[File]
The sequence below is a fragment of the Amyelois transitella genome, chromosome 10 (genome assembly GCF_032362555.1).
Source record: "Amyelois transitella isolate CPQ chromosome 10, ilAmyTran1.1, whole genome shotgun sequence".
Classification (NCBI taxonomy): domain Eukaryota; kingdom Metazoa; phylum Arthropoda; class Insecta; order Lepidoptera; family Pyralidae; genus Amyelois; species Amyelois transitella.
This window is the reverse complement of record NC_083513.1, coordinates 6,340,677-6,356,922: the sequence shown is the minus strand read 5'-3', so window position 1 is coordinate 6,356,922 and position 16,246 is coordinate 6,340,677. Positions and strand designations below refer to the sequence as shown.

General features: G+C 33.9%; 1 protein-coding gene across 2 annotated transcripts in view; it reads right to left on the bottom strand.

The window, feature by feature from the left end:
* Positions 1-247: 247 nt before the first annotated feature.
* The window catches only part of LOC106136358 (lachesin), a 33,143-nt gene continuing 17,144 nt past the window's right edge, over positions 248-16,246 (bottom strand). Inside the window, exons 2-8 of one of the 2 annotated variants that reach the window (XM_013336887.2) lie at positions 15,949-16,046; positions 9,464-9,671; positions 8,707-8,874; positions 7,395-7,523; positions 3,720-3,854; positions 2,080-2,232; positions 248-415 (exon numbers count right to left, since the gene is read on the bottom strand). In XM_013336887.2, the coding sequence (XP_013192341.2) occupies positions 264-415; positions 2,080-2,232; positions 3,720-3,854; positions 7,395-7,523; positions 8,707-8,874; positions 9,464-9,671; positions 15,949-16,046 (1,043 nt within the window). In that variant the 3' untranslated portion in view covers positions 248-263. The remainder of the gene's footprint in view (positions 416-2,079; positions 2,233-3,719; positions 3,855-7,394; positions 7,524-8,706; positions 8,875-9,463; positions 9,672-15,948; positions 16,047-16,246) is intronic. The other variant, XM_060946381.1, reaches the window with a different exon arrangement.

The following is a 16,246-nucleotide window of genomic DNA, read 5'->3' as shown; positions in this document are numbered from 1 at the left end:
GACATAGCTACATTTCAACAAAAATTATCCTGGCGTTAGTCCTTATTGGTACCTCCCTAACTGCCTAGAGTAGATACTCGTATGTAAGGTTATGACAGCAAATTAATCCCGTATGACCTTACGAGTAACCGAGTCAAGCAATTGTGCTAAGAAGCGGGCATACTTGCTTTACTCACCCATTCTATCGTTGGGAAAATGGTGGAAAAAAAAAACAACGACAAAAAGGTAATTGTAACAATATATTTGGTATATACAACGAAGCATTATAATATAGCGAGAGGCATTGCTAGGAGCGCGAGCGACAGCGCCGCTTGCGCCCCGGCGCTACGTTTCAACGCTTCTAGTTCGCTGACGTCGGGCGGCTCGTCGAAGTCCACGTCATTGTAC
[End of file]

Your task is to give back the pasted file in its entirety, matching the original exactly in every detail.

The sequence below is a fragment of the Amyelois transitella genome, chromosome 10 (genome assembly GCF_032362555.1).
Source record: "Amyelois transitella isolate CPQ chromosome 10, ilAmyTran1.1, whole genome shotgun sequence".
Classification (NCBI taxonomy): domain Eukaryota; kingdom Metazoa; phylum Arthropoda; class Insecta; order Lepidoptera; family Pyralidae; genus Amyelois; species Amyelois transitella.
This window is the reverse complement of record NC_083513.1, coordinates 6,340,677-6,356,922: the sequence shown is the minus strand read 5'-3', so window position 1 is coordinate 6,356,922 and position 16,246 is coordinate 6,340,677. Positions and strand designations below refer to the sequence as shown.

General features: G+C 33.9%; 1 protein-coding gene across 2 annotated transcripts in view; it reads right to left on the bottom strand.

The window, feature by feature from the left end:
* Positions 1-247: 247 nt before the first annotated feature.
* The window catches only part of LOC106136358 (lachesin), a 33,143-nt gene continuing 17,144 nt past the window's right edge, over positions 248-16,246 (bottom strand). Inside the window, exons 2-8 of one of the 2 annotated variants that reach the window (XM_013336887.2) lie at positions 15,949-16,046; positions 9,464-9,671; positions 8,707-8,874; positions 7,395-7,523; positions 3,720-3,854; positions 2,080-2,232; positions 248-415 (exon numbers count right to left, since the gene is read on the bottom strand). In XM_013336887.2, the coding sequence (XP_013192341.2) occupies positions 264-415; positions 2,080-2,232; positions 3,720-3,854; positions 7,395-7,523; positions 8,707-8,874; positions 9,464-9,671; positions 15,949-16,046 (1,043 nt within the window). In that variant the 3' untranslated portion in view covers positions 248-263. The remainder of the gene's footprint in view (positions 416-2,079; positions 2,233-3,719; positions 3,855-7,394; positions 7,524-8,706; positions 8,875-9,463; positions 9,672-15,948; positions 16,047-16,246) is intronic. The other variant, XM_060946381.1, reaches the window with a different exon arrangement.

The following is a 16,246-nucleotide window of genomic DNA, read 5'->3' as shown; positions in this document are numbered from 1 at the left end:
GACATAGCTACATTTCAACAAAAATTATCCTGGCGTTAGTCCTTATTGGTACCTCCCTAACTGCCTAGAGTAGATACTCGTATGTAAGGTTATGACAGCAAATTAATCCCGTATGACCTTACGAGTAACCGAGTCAAGCAATTGTGCTAAGAAGCGGGCATACTTGCTTTACTCACCCATTCTATCGTTGGGAAAATGGTGGAAAAAAAAAACAACGACAAAAAGGTAATTGTAACAATATATTTGGTATATACAACGAAGCATTATAATATAGCGAGAGGCATTGCTAGGAGCGCGAGCGACAGCGCCGCTTGCGCCCCGGCGCTACGTTTCAACGCTTCTAGTTCGCTGACGTCGGGCGGCTCGTCGAAGTCCACGTCATTGTAC